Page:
Dyslipidemia leads to micro- and macro-vascular complications. Atorvastatin is the main therapeutic drug used for dyslipidemia, but it causes side effects such as new type 2 diabetes mellitus onset and elevation of liver enzymes. Herbs may be useful in reducing atorvastatin doses. Caper fruit, an herbal drug in Persian Medicine, has hypolipidemic effects. Hence, the effect of atorvastatin therapy with and without daily caper fruit pickle (CFP) consumption was assessed on hyperlipidemia.
In this single-blinded, randomized, controlled trial, 60 hyperlipidemic patients were allocated in two groups and treated with 10 mg atorvastatin plus 40-50 g CFP (A10+CFP) or atorvastatin alone (A10) for eight weeks. Biochemical parameters were measured at baseline, 4, and eight weeks of the intervention. One-way repeated measure ANOVA and mixed ANOVA were used to measure the effect of the two treatments and the interaction between the type of treatment and time on lipid profile.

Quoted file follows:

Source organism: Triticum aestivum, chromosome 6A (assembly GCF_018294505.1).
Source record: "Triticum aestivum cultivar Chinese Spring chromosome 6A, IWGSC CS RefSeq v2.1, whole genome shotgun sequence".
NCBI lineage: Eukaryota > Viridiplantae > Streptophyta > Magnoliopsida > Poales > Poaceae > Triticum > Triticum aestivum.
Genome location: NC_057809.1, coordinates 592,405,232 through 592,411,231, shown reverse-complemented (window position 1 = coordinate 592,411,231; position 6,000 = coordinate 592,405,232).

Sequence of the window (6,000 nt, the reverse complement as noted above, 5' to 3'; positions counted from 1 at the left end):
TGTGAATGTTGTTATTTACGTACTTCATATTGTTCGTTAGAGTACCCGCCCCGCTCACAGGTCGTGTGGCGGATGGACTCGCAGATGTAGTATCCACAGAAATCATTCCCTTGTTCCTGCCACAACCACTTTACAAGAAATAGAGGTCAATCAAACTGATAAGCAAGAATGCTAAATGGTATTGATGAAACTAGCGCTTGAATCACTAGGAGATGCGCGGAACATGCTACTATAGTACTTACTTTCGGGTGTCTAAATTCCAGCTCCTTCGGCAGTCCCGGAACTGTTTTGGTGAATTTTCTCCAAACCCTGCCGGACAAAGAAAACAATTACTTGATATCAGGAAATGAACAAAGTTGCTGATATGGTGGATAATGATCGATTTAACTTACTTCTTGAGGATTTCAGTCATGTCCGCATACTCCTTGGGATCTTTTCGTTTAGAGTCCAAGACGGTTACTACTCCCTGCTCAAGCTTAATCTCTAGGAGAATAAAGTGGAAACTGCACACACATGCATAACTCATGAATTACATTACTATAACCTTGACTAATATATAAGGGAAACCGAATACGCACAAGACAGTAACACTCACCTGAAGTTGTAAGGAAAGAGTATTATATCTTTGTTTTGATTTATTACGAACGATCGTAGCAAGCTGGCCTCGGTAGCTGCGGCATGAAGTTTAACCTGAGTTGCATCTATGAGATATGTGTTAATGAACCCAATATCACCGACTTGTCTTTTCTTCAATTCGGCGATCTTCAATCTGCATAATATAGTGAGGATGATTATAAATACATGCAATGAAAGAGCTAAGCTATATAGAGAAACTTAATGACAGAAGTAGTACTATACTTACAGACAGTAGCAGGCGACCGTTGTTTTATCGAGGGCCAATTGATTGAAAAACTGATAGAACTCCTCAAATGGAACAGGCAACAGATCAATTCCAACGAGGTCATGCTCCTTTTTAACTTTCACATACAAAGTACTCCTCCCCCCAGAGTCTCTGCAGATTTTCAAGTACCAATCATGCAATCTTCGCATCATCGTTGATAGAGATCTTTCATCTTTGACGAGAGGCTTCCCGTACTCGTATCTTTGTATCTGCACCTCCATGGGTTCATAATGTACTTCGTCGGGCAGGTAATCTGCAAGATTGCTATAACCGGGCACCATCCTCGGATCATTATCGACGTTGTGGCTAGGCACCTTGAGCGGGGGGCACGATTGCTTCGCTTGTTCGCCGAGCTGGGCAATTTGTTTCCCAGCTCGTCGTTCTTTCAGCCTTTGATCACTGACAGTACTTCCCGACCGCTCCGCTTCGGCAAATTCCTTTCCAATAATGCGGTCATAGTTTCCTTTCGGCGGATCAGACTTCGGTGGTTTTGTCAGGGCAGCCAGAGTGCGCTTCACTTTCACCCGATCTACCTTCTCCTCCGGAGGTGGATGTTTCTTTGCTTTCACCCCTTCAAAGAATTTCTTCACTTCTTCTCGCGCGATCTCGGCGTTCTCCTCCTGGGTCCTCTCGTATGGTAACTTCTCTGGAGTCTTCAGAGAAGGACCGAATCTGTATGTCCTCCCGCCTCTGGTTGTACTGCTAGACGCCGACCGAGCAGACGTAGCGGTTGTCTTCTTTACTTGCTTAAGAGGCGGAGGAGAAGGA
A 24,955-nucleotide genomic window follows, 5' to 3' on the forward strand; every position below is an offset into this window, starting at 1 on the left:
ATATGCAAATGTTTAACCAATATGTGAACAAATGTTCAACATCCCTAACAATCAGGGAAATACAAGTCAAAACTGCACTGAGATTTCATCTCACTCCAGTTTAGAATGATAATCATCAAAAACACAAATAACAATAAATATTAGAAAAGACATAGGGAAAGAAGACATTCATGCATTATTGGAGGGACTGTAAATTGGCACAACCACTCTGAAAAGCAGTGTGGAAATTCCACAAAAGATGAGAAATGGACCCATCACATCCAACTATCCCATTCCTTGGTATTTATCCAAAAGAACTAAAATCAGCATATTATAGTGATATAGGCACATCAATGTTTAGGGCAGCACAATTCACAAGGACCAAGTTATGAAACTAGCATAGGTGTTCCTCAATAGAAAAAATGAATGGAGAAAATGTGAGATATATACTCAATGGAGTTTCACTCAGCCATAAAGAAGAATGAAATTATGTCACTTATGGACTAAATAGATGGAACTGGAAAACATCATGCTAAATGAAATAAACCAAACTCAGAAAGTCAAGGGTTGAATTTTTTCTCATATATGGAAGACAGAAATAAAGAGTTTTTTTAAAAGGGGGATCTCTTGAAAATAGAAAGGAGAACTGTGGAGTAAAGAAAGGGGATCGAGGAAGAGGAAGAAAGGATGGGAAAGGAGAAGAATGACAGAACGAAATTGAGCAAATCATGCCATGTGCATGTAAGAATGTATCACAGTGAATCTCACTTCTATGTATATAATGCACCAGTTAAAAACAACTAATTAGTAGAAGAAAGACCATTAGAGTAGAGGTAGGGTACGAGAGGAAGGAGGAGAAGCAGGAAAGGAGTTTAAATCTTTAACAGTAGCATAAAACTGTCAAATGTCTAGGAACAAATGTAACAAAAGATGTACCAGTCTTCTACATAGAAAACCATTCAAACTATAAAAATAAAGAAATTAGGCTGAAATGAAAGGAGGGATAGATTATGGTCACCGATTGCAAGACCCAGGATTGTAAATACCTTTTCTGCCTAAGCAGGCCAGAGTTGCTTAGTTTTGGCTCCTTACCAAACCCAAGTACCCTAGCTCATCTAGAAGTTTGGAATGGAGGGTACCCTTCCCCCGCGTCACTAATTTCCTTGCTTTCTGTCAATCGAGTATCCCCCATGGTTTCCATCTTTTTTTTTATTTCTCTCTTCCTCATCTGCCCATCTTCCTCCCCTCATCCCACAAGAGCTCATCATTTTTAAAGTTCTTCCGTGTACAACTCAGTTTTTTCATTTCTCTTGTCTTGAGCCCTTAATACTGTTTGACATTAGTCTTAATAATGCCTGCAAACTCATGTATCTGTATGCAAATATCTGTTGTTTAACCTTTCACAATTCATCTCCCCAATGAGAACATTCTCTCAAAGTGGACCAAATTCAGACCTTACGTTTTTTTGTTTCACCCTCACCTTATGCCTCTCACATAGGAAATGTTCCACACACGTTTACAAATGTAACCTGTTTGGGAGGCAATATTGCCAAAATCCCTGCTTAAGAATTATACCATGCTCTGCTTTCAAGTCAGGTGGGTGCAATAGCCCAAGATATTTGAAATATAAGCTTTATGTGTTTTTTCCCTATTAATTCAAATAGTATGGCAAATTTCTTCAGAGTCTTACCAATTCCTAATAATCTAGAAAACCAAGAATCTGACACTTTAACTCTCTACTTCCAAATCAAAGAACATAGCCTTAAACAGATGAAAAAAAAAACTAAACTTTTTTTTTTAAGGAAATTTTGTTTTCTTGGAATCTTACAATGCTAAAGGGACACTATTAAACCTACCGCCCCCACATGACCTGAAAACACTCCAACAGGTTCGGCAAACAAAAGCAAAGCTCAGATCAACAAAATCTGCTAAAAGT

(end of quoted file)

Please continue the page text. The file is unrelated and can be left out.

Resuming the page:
Serum total cholesterol and low-density lipoprotein cholesterol (LDL-C) were significantly decreased in the A10+CFP group compared with the A10 group (P<0.001 and P<0.001, respectively) from baseline up to the week 8. At week 4, mean changes of LDL-C was significantly higher in the A10+CFP compared with the A10 (P=0.01). Adjusting for the baseline variables, the mean difference of alanine aminotransferase (P<0.01) and triglyceride (P=0.003) were significantly higher in the A10+CFP group at the end.
This study reports that the intake of CFP along with atorvastatin daily may have synergistic effects which improve the lipid profile in hyperlipidemic patients